Michelson Morley Experiment

By Johny Jagannath

It is the most misunderstood experiment of all time. Whether the misunderstanding is deliberate or whether they were truly incapable of understanding it -- I am not sure. Here's what Michelson wrote after he performed his experiment...
If now it were legitimate to conclude from the present work that the ether is at rest with regard to earth's surface, according to Lorentz there could not be a velocity potential, and his own theory also fails.

Earth's velocity is 30 km/sec around the Sun

It is important to note that Lorentz' theory is mathematically and experimentally identical to Einstein's theory. Therefore when Michelson declares in his paper that his experiment proved Lorentz wrong, he is essentially saying that his experiment proved Einstein wrong. Why did Michelson think that way?

Was he incapable of understanding his own experiment? Let us find out. The experiment is fairly simple. Michelson and Morley were looking to detect the velocity of our sun in a medium (ether) that was thought to permeate the universe, and was assumed to be stationary, and that our sun and the stars moved relative to it. Also important to note is that the "medium/ether" freely penetrates through matter, even Michelson's detectors. Some wrongly assume that Michelson was looking for a "medium" -- he wasn't. He was trying to determine the velocity of our "Sun", relative to a stationary coordinate system (aka ether).

In the diagram to the right, you can see an arrow pointing upwards, indicating our sun's motion with respect to the stationary ether. It therefore follows that for someone on the earth, 'aether' would appear to be moving in the downward direction, as indicated by the several dotted arrows, pointing downwards.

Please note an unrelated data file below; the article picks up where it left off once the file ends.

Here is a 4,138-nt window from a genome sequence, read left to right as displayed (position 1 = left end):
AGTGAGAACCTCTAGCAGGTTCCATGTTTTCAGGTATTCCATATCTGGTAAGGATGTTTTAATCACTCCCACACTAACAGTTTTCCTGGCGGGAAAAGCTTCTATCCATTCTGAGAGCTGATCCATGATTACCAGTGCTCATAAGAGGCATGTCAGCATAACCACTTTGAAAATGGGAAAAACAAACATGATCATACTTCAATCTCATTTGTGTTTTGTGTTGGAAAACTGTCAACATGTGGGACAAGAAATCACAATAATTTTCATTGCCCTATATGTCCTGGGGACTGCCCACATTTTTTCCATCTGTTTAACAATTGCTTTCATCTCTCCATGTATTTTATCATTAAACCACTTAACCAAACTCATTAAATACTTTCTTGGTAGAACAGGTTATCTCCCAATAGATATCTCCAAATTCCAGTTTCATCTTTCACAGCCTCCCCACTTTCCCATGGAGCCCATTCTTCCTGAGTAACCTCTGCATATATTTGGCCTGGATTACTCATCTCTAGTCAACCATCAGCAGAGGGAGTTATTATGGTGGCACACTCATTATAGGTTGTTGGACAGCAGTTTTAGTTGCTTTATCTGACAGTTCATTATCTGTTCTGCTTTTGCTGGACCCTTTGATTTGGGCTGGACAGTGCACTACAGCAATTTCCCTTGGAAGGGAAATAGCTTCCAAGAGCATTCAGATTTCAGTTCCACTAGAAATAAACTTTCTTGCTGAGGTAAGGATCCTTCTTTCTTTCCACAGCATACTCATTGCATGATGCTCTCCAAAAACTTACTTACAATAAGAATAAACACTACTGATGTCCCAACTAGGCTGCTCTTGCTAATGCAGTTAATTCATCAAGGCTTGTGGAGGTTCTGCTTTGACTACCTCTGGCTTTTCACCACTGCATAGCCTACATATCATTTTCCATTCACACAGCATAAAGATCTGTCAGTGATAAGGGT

With this in mind, please view the animation below, which starts with a demonstration of "aberration of light" and then extends this to the transverse arm of the Michelson Morley experiment, where the aberration theory applies.

As you can see, the aim of the experiment was to split a beam of light into two. Then send them in two different directions as shown in the animation. 

They reasoned that the transit-times of one of the beams, would be altered due to the absolute motion of the SUN (by extension their own apparatus) causing a time-delay that a detector will detect. As you can see in the animation, the red dot appears to be lagging, with respect to the blue one. Michelson-Morley were looking for this delay in form of an interference fringe shift. 

It is important to note that Michelson assumed that the velocity of light is c relative to a stationary medium (aether). Therefore, the red dot travels a longer distance than the length of the arm [D+d1] while going and a shorter distance [D−d2] than the length of the arm while returning. Here d1 is larger than d2 by a very small magnitude, which can be ignored in any terrestrial apparatus as has been pointed by Maxwell, Voigt and Ritz. 

The vertical beam (blue dot) aberrates and travels only a distance of 2D at c. Aberration of light is a deviation of light from an expected path, and this deviation can be represented in terms of "aberration angle". And this deviation is not a real path. The blue dot goes up at 90 degrees and returns at 90 degrees, and it is the mirrors/telescope that move to the right, and therefore, the red ball and the blue ball do not meet at the same point (on the splitter) when they return. This was noted by Michelson in his 1887 paper, as a second order effect. Here's how he said it:

It may be remarked that the rays ba1 and ca1, do not now meet exactly in the same point a1, though the difference is of the second order; -- Michelson, 1887 paper.
Therefore, both the beams will travel at c. The vertical beam, produces an aberration angle inside the apparatus, that requires the tilting of the telescope. The horizontal beam produces an effect known as Light-time correction. Here's what Michelson wrote about aberration in the apparatus: